I hope my previous posts didn't come across as intentionally being mean to people. I'll try to give them whatever information I can, and be generally friendly, but at some point, there's just no more I can do unless I take charge of their trip and responsibility for their enjoyment. I've done that often enough with new hikers, but we planned it before the trip - I don't feel any responsibility to pick up strays on the trail.
Having said that, if someone wants to hike a ways with me, and seems genuinely interested in being outdoors, I'll gladly do so and tell them anything they want to know about backpacking or the area we're visiting (assuming I've been there before.)
I won't change my trip to accomodate them, but I won't chase them off. And I don't tolerate very well the totally oblivious, reckless person who is out there acting selfishly, disregarding other people's safety or enjoyment, or abusing the trail (littering, destroying vegetation, etc.)
No, Glenn, I don't think you (or any other responder) come off as being intentionally mean to those that ask this question. Just that some of us find it more annoying than others (probably because of having heard more clueless people ask it). I don't find it as annoying as some, probably because I still remember being one of those relatively clueless people when I started out hiking.
I still remember doing a hike with my best friend in college, to the top of Mt. San Jacinto above Palm Springs. It was the first time either of us had hiked any distance (it's 10 miles RT, 2400 ft elevation gain up to a 10,800 ft peak). We didn't bring any food or worse, any water! Our level of ignorance is amazing to me now, looking back at it - but several people offered us water along the way, and I never neglected to bring water after that. I was completely blown away by the beauty of the granite, trees, meadows, completely unlike anyplace I'd ever been.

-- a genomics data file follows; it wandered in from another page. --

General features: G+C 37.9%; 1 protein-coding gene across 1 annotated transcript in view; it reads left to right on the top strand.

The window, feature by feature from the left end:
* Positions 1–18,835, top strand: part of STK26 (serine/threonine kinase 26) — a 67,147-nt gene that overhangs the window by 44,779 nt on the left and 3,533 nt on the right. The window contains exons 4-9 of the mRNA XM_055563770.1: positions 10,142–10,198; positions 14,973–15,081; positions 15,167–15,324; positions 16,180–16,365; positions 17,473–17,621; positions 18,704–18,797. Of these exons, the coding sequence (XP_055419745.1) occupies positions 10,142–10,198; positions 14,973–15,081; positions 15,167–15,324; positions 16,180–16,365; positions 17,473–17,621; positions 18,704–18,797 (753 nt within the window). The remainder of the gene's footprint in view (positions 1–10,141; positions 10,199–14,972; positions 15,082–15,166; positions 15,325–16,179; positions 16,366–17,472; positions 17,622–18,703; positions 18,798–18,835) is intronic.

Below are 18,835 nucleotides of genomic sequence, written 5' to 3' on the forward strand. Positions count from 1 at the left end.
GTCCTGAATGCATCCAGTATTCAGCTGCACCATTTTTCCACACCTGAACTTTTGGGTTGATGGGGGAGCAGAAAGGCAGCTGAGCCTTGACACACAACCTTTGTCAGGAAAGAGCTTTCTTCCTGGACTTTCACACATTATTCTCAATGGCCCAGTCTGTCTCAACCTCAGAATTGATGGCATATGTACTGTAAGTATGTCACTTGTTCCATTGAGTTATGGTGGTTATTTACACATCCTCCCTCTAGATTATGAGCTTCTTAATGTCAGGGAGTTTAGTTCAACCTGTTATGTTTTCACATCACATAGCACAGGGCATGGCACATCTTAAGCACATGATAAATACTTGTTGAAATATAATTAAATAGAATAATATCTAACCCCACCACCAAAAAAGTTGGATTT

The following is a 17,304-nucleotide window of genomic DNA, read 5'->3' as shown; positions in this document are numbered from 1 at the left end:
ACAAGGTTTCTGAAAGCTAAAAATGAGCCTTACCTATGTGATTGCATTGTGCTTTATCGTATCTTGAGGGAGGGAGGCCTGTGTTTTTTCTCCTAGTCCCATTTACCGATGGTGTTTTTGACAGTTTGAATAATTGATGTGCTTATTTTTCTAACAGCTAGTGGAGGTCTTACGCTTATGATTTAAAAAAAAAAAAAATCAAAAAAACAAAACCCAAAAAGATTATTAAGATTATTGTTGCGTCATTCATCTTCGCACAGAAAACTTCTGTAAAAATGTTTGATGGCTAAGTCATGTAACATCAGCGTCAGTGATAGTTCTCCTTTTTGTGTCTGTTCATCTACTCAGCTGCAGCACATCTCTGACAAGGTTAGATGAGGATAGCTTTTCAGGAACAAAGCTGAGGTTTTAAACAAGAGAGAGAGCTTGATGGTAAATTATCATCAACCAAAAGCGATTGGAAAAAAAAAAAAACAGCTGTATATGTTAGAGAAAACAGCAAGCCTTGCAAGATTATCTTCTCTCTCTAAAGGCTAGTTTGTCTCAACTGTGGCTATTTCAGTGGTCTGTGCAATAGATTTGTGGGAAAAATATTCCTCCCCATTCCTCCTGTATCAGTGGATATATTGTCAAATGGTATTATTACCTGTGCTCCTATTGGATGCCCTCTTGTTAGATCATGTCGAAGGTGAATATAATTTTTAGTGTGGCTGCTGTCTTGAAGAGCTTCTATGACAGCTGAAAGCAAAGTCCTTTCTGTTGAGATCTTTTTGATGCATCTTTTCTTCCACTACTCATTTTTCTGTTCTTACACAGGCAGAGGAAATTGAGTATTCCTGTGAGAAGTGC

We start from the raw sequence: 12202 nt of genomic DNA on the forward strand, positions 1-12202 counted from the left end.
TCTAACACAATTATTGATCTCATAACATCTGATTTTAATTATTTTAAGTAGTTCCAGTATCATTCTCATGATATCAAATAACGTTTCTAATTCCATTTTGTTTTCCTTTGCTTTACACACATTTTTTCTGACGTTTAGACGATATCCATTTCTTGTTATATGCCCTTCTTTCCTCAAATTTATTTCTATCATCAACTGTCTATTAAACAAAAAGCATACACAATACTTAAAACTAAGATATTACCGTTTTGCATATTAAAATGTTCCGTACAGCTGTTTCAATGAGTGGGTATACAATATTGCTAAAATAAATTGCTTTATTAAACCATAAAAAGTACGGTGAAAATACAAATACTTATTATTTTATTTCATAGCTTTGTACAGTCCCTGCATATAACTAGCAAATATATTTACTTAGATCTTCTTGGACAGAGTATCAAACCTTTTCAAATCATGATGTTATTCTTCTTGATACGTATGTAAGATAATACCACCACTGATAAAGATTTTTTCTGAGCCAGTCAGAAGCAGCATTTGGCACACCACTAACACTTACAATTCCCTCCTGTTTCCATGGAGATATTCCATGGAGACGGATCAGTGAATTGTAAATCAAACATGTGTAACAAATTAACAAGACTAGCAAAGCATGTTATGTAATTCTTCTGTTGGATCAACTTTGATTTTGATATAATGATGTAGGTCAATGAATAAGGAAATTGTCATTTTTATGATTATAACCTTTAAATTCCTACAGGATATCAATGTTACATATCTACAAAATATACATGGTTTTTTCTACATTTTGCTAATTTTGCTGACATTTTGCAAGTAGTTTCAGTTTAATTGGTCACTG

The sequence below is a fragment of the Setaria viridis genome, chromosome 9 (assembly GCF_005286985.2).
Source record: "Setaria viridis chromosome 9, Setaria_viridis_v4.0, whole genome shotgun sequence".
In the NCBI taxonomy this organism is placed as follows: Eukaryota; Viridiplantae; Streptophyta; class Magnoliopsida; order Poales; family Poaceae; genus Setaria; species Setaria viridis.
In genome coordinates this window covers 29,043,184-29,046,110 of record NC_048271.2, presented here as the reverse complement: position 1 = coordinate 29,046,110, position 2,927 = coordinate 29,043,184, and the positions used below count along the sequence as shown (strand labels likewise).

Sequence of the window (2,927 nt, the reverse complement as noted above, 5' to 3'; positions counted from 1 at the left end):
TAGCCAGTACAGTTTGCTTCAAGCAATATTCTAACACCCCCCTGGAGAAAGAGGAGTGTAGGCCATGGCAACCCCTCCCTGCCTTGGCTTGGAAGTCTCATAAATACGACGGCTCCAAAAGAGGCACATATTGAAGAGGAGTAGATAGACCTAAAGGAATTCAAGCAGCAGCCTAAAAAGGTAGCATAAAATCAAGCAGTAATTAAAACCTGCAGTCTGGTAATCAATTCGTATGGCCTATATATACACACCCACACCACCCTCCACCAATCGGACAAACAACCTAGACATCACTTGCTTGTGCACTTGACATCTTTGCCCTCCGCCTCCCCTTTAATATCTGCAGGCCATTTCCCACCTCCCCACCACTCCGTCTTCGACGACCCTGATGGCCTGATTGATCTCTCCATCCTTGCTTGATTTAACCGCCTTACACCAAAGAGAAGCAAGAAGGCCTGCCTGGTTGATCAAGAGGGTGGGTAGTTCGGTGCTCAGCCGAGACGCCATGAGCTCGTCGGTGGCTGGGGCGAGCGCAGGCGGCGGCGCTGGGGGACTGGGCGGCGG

I like Lori's idea of making them pay for it with an "educational moment" - that's probably the most helpful way of answering the question, in the long run!
There have been occasions where I've been more active in trying to help than others - like the two guys looking for their third person. I told them to write down a description of him on the back of their map and sent someone ahead to turn it in to a ranger. I've given water to a clearly dehydrated guy insisting that he was going to Half Dome - when the leader of the group showed up I ordered the guy to take his friend BACK to the valley medical center - but left them there to make their final decision on their own. (The guy told me he'd had diarrhea for three days, and decided to go 16 miles with no food and little water? and the trip leader let it happen?)
Most of the time I give specific info when asked. But people are notoriously bad at giving info to me - I've been told (unsolicited) half a mile and it ends up being two miles, or vice versa, and sometimes people will say things like "there's a rattler on the trail!" and when I get there it's a gopher snake.
"In the beginner's mind there are many possibilities. In the expert's mind there are few." Shunryu Suzuki